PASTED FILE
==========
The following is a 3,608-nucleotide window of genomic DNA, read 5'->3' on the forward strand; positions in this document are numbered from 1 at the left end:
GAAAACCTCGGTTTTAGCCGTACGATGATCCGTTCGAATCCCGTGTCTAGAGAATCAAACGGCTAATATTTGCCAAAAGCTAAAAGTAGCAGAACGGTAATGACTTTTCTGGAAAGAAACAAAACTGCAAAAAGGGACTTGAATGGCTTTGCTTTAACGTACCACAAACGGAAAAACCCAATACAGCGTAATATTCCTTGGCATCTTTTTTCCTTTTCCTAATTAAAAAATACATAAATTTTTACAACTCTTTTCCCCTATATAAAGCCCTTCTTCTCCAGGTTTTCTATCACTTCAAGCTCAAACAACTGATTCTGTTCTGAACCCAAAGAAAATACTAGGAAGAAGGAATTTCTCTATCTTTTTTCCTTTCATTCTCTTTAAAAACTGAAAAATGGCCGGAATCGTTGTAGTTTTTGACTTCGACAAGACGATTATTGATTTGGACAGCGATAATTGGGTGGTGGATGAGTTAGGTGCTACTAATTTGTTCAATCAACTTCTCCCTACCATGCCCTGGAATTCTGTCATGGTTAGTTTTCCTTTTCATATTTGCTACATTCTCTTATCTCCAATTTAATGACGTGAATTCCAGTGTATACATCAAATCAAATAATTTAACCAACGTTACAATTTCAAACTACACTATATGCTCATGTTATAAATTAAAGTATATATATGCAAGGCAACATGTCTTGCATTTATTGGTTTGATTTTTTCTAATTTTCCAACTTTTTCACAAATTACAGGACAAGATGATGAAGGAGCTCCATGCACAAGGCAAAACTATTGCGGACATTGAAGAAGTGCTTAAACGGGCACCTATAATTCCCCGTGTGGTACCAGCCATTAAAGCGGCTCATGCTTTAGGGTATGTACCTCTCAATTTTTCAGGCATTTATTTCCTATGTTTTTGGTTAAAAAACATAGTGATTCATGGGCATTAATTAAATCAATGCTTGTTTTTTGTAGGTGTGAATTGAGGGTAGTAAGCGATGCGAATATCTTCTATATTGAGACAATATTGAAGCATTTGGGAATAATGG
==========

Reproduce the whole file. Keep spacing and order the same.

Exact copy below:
The following is a 3,608-nucleotide window of genomic DNA, read 5'->3' on the forward strand; positions in this document are numbered from 1 at the left end:
GAAAACCTCGGTTTTAGCCGTACGATGATCCGTTCGAATCCCGTGTCTAGAGAATCAAACGGCTAATATTTGCCAAAAGCTAAAAGTAGCAGAACGGTAATGACTTTTCTGGAAAGAAACAAAACTGCAAAAAGGGACTTGAATGGCTTTGCTTTAACGTACCACAAACGGAAAAACCCAATACAGCGTAATATTCCTTGGCATCTTTTTTCCTTTTCCTAATTAAAAAATACATAAATTTTTACAACTCTTTTCCCCTATATAAAGCCCTTCTTCTCCAGGTTTTCTATCACTTCAAGCTCAAACAACTGATTCTGTTCTGAACCCAAAGAAAATACTAGGAAGAAGGAATTTCTCTATCTTTTTTCCTTTCATTCTCTTTAAAAACTGAAAAATGGCCGGAATCGTTGTAGTTTTTGACTTCGACAAGACGATTATTGATTTGGACAGCGATAATTGGGTGGTGGATGAGTTAGGTGCTACTAATTTGTTCAATCAACTTCTCCCTACCATGCCCTGGAATTCTGTCATGGTTAGTTTTCCTTTTCATATTTGCTACATTCTCTTATCTCCAATTTAATGACGTGAATTCCAGTGTATACATCAAATCAAATAATTTAACCAACGTTACAATTTCAAACTACACTATATGCTCATGTTATAAATTAAAGTATATATATGCAAGGCAACATGTCTTGCATTTATTGGTTTGATTTTTTCTAATTTTCCAACTTTTTCACAAATTACAGGACAAGATGATGAAGGAGCTCCATGCACAAGGCAAAACTATTGCGGACATTGAAGAAGTGCTTAAACGGGCACCTATAATTCCCCGTGTGGTACCAGCCATTAAAGCGGCTCATGCTTTAGGGTATGTACCTCTCAATTTTTCAGGCATTTATTTCCTATGTTTTTGGTTAAAAAACATAGTGATTCATGGGCATTAATTAAATCAATGCTTGTTTTTTGTAGGTGTGAATTGAGGGTAGTAAGCGATGCGAATATCTTCTATATTGAGACAATATTGAAGCATTTGGGAATAATGG